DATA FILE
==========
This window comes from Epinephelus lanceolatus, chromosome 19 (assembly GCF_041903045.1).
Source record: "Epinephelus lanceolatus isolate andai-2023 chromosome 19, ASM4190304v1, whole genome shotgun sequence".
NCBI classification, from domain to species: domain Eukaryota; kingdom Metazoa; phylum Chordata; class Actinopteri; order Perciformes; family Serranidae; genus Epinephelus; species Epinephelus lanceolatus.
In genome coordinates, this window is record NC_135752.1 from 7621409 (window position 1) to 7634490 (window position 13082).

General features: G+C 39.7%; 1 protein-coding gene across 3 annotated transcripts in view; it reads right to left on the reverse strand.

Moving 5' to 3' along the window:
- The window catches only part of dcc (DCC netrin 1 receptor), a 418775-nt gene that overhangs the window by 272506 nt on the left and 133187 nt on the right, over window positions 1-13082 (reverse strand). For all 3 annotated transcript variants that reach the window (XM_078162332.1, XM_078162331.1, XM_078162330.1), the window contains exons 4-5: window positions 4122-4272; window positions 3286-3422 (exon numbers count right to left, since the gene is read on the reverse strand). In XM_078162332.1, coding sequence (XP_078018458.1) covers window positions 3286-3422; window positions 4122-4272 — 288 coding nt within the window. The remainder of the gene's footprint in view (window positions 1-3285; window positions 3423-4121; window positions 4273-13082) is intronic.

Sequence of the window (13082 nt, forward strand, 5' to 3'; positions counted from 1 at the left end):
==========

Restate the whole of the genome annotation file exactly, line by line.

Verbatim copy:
This window comes from Epinephelus lanceolatus, chromosome 19 (assembly GCF_041903045.1).
Source record: "Epinephelus lanceolatus isolate andai-2023 chromosome 19, ASM4190304v1, whole genome shotgun sequence".
NCBI classification, from domain to species: domain Eukaryota; kingdom Metazoa; phylum Chordata; class Actinopteri; order Perciformes; family Serranidae; genus Epinephelus; species Epinephelus lanceolatus.
In genome coordinates, this window is record NC_135752.1 from 7621409 (window position 1) to 7634490 (window position 13082).

General features: G+C 39.7%; 1 protein-coding gene across 3 annotated transcripts in view; it reads right to left on the reverse strand.

Moving 5' to 3' along the window:
- The window catches only part of dcc (DCC netrin 1 receptor), a 418775-nt gene that overhangs the window by 272506 nt on the left and 133187 nt on the right, over window positions 1-13082 (reverse strand). For all 3 annotated transcript variants that reach the window (XM_078162332.1, XM_078162331.1, XM_078162330.1), the window contains exons 4-5: window positions 4122-4272; window positions 3286-3422 (exon numbers count right to left, since the gene is read on the reverse strand). In XM_078162332.1, coding sequence (XP_078018458.1) covers window positions 3286-3422; window positions 4122-4272 — 288 coding nt within the window. The remainder of the gene's footprint in view (window positions 1-3285; window positions 3423-4121; window positions 4273-13082) is intronic.

Sequence of the window (13082 nt, forward strand, 5' to 3'; positions counted from 1 at the left end):